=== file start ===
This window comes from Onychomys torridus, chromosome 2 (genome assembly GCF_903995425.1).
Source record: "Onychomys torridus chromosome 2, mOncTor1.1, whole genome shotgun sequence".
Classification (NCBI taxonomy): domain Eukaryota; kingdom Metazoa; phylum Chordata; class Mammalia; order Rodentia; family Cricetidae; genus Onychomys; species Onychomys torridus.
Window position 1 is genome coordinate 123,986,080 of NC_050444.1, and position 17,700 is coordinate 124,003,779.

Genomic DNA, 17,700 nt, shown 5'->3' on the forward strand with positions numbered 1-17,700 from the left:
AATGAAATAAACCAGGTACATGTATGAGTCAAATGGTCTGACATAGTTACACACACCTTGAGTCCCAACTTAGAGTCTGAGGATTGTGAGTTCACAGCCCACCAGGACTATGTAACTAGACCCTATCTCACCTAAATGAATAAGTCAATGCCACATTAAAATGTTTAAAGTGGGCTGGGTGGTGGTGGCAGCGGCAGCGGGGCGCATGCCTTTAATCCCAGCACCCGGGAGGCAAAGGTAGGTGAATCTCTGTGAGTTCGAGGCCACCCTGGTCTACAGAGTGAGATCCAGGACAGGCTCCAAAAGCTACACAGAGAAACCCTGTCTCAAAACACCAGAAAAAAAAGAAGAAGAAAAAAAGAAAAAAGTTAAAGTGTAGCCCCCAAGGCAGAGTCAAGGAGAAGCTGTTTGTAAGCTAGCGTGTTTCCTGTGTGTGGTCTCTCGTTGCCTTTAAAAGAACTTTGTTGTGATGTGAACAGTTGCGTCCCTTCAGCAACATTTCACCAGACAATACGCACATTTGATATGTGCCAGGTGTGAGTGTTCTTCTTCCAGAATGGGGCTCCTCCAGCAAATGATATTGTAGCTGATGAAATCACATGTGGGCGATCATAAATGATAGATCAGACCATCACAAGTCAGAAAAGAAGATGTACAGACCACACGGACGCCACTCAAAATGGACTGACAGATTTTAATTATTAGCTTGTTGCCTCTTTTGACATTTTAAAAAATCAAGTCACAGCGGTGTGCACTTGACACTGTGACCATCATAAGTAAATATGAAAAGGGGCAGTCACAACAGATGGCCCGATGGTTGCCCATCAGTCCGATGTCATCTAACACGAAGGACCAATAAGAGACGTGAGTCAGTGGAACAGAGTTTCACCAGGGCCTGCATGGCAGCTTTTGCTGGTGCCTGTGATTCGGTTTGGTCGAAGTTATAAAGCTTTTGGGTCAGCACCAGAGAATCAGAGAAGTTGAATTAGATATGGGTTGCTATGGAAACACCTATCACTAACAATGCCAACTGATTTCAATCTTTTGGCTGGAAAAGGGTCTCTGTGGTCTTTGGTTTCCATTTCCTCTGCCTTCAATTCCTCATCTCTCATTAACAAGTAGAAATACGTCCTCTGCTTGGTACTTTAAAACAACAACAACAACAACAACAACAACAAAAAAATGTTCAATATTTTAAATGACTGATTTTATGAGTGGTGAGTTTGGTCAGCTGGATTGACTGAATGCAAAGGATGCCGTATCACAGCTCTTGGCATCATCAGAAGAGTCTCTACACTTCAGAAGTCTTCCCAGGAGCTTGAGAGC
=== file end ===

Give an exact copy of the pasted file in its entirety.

This window comes from Onychomys torridus, chromosome 2 (genome assembly GCF_903995425.1).
Source record: "Onychomys torridus chromosome 2, mOncTor1.1, whole genome shotgun sequence".
Classification (NCBI taxonomy): domain Eukaryota; kingdom Metazoa; phylum Chordata; class Mammalia; order Rodentia; family Cricetidae; genus Onychomys; species Onychomys torridus.
Window position 1 is genome coordinate 123,986,080 of NC_050444.1, and position 17,700 is coordinate 124,003,779.

Genomic DNA, 17,700 nt, shown 5'->3' on the forward strand with positions numbered 1-17,700 from the left:
AATGAAATAAACCAGGTACATGTATGAGTCAAATGGTCTGACATAGTTACACACACCTTGAGTCCCAACTTAGAGTCTGAGGATTGTGAGTTCACAGCCCACCAGGACTATGTAACTAGACCCTATCTCACCTAAATGAATAAGTCAATGCCACATTAAAATGTTTAAAGTGGGCTGGGTGGTGGTGGCAGCGGCAGCGGGGCGCATGCCTTTAATCCCAGCACCCGGGAGGCAAAGGTAGGTGAATCTCTGTGAGTTCGAGGCCACCCTGGTCTACAGAGTGAGATCCAGGACAGGCTCCAAAAGCTACACAGAGAAACCCTGTCTCAAAACACCAGAAAAAAAAGAAGAAGAAAAAAAGAAAAAAGTTAAAGTGTAGCCCCCAAGGCAGAGTCAAGGAGAAGCTGTTTGTAAGCTAGCGTGTTTCCTGTGTGTGGTCTCTCGTTGCCTTTAAAAGAACTTTGTTGTGATGTGAACAGTTGCGTCCCTTCAGCAACATTTCACCAGACAATACGCACATTTGATATGTGCCAGGTGTGAGTGTTCTTCTTCCAGAATGGGGCTCCTCCAGCAAATGATATTGTAGCTGATGAAATCACATGTGGGCGATCATAAATGATAGATCAGACCATCACAAGTCAGAAAAGAAGATGTACAGACCACACGGACGCCACTCAAAATGGACTGACAGATTTTAATTATTAGCTTGTTGCCTCTTTTGACATTTTAAAAAATCAAGTCACAGCGGTGTGCACTTGACACTGTGACCATCATAAGTAAATATGAAAAGGGGCAGTCACAACAGATGGCCCGATGGTTGCCCATCAGTCCGATGTCATCTAACACGAAGGACCAATAAGAGACGTGAGTCAGTGGAACAGAGTTTCACCAGGGCCTGCATGGCAGCTTTTGCTGGTGCCTGTGATTCGGTTTGGTCGAAGTTATAAAGCTTTTGGGTCAGCACCAGAGAATCAGAGAAGTTGAATTAGATATGGGTTGCTATGGAAACACCTATCACTAACAATGCCAACTGATTTCAATCTTTTGGCTGGAAAAGGGTCTCTGTGGTCTTTGGTTTCCATTTCCTCTGCCTTCAATTCCTCATCTCTCATTAACAAGTAGAAATACGTCCTCTGCTTGGTACTTTAAAACAACAACAACAACAACAACAACAACAAAAAAATGTTCAATATTTTAAATGACTGATTTTATGAGTGGTGAGTTTGGTCAGCTGGATTGACTGAATGCAAAGGATGCCGTATCACAGCTCTTGGCATCATCAGAAGAGTCTCTACACTTCAGAAGTCTTCCCAGGAGCTTGAGAGC